It seems appropriate to assess more than one status parameter, since the sensitivity of parameters and the rapidity of response varies. For example, a 4-week intervention study found the estimated bioavailability of food folate compared with folic acid to be 78% based on serum folate concentrations, 98% based on erythrocyte folate concentrations, and only 60% based on homocysteine concentrations [14]. It is recommended that the appropriateness of the chosen status parameters in intervention trials be evaluated based on reliability coefficients [73,74,75]. Reliability coefficients show the ratio of between-subject variability to total variability, including the variability of the analytical method. Reliability coefficients for the common response parameters in folate intervention studies are within the range 0.65-0.97 [38,73,74,75].
Interpretation of the effects of intervention on folate status and bioavailability is further complicated due to the fact that several genetic polymorphisms of folate/homocysteine metabolic enzymes may affect the individual parameters differently [72,76].
Several intervention trials report a low relative bioavailability of food folates compared with folic acid (Table 1 and Table 2) [13,58,66]. On the other hand, improvement of folate status parameters from food folates has been observed compared with a control group receiving no additional folate (Table 2) [59,67].
Data from a very recent study [19] show that the relative response of folate status parameters after food intervention differs compared with a reference group receiving supplemental folic acid or the bioactive diastereoisomer (6S)-5-methyltetrahydrofolate (Metafolin®). As the intervention with folic acid results in a greater increase in fasting plasma folate concentrations than bioactive folate diastereoisomer, the estimated relative bioavailability of food folate is lower when compared with the supplemental folic acid receiving control group. Those authors therefore recommend avoiding using folic acid as the reference dose in long-term studies. However, this hypothesis remains to be confirmed, as some intervention trials with foods have resulted in similar improvements of folate status compared with equimolar or smaller doses of folic acid from fortified foods or supplements [60,61,63].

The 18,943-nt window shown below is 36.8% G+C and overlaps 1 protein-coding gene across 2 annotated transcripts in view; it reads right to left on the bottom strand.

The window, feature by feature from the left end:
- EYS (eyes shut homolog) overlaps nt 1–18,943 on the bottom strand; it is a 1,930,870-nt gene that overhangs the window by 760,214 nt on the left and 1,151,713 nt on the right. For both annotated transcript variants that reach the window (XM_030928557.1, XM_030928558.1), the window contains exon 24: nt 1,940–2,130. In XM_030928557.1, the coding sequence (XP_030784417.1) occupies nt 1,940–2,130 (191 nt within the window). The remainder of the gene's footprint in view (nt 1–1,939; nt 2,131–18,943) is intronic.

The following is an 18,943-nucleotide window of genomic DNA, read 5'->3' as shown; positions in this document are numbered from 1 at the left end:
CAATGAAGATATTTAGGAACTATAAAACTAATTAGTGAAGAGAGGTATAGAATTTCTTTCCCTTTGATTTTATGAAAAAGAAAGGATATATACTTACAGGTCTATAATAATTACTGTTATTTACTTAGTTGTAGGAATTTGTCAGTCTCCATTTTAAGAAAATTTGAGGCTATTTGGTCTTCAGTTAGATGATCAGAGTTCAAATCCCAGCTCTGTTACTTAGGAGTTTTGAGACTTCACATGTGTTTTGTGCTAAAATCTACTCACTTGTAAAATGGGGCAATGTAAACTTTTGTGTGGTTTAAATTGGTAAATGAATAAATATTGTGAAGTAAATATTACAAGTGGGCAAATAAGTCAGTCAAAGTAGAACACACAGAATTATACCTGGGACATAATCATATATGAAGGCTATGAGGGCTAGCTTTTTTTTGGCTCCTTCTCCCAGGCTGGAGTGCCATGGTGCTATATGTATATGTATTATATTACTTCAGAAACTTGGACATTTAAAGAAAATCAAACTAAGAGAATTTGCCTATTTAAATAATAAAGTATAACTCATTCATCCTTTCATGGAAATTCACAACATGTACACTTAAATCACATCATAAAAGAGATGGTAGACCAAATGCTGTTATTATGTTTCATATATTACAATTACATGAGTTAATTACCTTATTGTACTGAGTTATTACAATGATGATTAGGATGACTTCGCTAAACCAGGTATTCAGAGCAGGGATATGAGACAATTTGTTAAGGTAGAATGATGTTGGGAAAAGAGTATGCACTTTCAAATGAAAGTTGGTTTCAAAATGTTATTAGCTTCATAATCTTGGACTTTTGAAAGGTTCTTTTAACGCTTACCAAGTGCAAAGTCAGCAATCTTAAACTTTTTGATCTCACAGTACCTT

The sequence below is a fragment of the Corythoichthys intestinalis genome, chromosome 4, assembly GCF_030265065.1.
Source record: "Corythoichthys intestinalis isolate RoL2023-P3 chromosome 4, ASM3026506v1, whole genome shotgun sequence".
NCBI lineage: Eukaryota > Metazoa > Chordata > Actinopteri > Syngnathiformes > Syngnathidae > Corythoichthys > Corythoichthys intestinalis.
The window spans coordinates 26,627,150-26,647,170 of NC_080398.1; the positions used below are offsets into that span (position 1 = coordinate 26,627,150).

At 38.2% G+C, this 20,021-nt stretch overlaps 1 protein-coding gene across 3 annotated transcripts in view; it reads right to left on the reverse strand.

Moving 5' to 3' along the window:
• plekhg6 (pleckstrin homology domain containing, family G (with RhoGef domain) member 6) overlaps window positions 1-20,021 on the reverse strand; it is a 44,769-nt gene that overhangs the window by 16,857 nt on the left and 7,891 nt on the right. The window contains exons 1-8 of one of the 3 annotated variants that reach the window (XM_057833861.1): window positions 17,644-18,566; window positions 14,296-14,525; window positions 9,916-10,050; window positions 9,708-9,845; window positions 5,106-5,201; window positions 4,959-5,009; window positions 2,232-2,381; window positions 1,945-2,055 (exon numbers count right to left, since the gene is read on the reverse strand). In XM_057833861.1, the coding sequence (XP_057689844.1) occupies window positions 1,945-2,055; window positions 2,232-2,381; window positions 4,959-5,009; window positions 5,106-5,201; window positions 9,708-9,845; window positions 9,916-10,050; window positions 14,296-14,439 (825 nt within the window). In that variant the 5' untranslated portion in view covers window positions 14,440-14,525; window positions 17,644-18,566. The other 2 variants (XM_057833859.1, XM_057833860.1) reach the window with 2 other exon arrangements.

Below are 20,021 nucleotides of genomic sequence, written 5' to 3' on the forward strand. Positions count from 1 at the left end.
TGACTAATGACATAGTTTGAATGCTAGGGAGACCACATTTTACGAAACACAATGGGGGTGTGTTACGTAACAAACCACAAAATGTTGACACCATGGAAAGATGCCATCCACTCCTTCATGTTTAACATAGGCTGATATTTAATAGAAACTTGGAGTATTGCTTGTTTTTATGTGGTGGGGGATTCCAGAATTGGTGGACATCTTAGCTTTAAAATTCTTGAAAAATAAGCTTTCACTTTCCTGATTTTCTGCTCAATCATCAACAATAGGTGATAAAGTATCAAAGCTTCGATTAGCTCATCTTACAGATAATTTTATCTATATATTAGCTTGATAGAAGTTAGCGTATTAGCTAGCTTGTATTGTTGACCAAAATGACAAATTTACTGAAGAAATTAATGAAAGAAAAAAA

3.2. Short-Term Trials

Short-term absorption or bioavailability of food folate has been found to be incomplete compared with that of folic acid [77], and as a result a number of approaches for assessment are now used.
The plasma area under the curve (AUC) approach is based on the assumption that with standardized study design, the post-dose plasma folate concentrations over time correspond to the folate fraction absorbed from a single dose. Relative folate absorption is commonly assessed, comparing the test dose with an oral reference dose of supplemental folate, often folic acid (Table 3). Comparisons of the relative AUC after a single dose of supplemental folic acid and reduced folates show that the trials using presaturation of volunteer’s body stores [40,44,64] result in greater AUCs than others. This suggests that after administration of an oral dose, the amount of folate in peripheral plasma is affected by the hepatic first-pass effect and volunteer’s body stores, which could explain the variable results in published bioavailability data. The data are too few to systematically evaluate whether equimolar doses of folic acid and reduced folate result in differently sized plasma AUCs, as administered doses, sampling intervals, number of sampling occasions, and presaturation of volunteers vary between trials (Table 3).